Monday, April 7, 2014

Self-Foregetfulness

Sometimes serving happens wonderfully naturally in my life, and sometimes I'm counting my every "selfless" deed. What makes the difference? 
You want to know what secret sin I've been struggling with for months and months? Laziness. I know, it doesn't sound very serious or scandalous. But its shame comes from how easy to remedy it seems. Just do it! Just stop! But like all indwelling sin, it's not that easy.

I want to lay back, I want to be comfortable, I want to quiet my mind of its busyness… so I sit. I'm afraid to jump into service for fear of welcoming in stress dressed in benevolence. But that's a lie.

It seems like the people who are busy serving others are the least aware of how burdensome it is to work… hard… constantly.

So is work the answer? Just do it!


No, the answer (as always) is Jesus. 

Did my rational not go in the way you'd assume it'd go? Sound trite? 

Keeping Christ as our focus creates fruit, a joyful servant heart, and strengthens our ability through the Holy Spirit to conquer sin.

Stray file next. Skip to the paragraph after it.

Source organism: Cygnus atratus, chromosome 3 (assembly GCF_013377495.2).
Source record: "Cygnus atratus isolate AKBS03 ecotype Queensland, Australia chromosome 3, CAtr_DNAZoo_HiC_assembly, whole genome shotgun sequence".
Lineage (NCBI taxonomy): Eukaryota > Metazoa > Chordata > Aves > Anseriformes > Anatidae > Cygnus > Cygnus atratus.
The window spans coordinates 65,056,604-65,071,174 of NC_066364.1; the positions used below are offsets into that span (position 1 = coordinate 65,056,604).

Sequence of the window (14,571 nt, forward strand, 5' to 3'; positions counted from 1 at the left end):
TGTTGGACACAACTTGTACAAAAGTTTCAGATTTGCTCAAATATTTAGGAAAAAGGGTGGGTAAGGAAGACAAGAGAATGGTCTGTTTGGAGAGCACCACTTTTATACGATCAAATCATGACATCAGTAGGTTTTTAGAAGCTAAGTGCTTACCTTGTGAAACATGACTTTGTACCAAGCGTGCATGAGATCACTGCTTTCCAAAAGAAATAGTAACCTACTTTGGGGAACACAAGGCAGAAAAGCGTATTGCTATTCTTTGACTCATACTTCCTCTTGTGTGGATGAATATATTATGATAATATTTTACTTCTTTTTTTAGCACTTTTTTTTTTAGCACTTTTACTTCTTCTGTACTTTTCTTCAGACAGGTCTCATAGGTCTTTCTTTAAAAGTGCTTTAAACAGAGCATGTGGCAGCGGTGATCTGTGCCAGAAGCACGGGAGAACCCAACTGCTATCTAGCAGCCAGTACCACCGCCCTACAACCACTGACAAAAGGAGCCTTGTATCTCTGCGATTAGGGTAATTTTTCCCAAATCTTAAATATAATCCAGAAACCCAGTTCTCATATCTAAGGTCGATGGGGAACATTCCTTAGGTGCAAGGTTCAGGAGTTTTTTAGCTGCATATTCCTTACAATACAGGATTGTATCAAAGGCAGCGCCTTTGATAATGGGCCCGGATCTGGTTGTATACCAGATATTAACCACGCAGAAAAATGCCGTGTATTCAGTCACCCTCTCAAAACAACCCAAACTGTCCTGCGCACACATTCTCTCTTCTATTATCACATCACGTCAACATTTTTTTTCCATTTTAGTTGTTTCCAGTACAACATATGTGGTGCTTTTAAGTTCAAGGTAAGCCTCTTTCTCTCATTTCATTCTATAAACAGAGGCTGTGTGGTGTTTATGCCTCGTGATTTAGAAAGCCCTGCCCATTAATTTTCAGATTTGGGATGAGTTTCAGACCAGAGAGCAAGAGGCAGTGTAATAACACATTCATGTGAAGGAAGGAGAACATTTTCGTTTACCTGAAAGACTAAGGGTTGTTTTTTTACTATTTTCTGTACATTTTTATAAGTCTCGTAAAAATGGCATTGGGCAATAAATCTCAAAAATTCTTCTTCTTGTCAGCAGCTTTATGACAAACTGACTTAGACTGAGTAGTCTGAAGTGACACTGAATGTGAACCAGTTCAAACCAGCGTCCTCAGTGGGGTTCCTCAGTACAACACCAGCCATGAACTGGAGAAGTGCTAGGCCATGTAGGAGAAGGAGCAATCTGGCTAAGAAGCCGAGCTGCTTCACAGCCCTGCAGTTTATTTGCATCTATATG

"...the way many of us think about sanctification is, well…not very sanctified. In fact, it’s terribly narcissistic. We spend too much time thinking about how we’re doing, if we’re growing, whether we’re doing it right or not. We spend too much time pondering our spiritual failures and brooding over our spiritual successes. Somewhere along the way we’ve come to believe that the focus of the Christian faith is the life of the Christian."--Tullian Tchividjian
Read his blog titled The Gift of Self-Forgetfulness or join me in reading Tim Keller's The Freedom of Self-Forgetfulness.  

But in the end, "self-forgetfulness" is not the take-away here. Again, as always, the seemingly-trite {Sunday School} answer is Jesus. He is the One who inspires us to and enables us to do small things with great love as we embody His love. 

Keep growing, 
A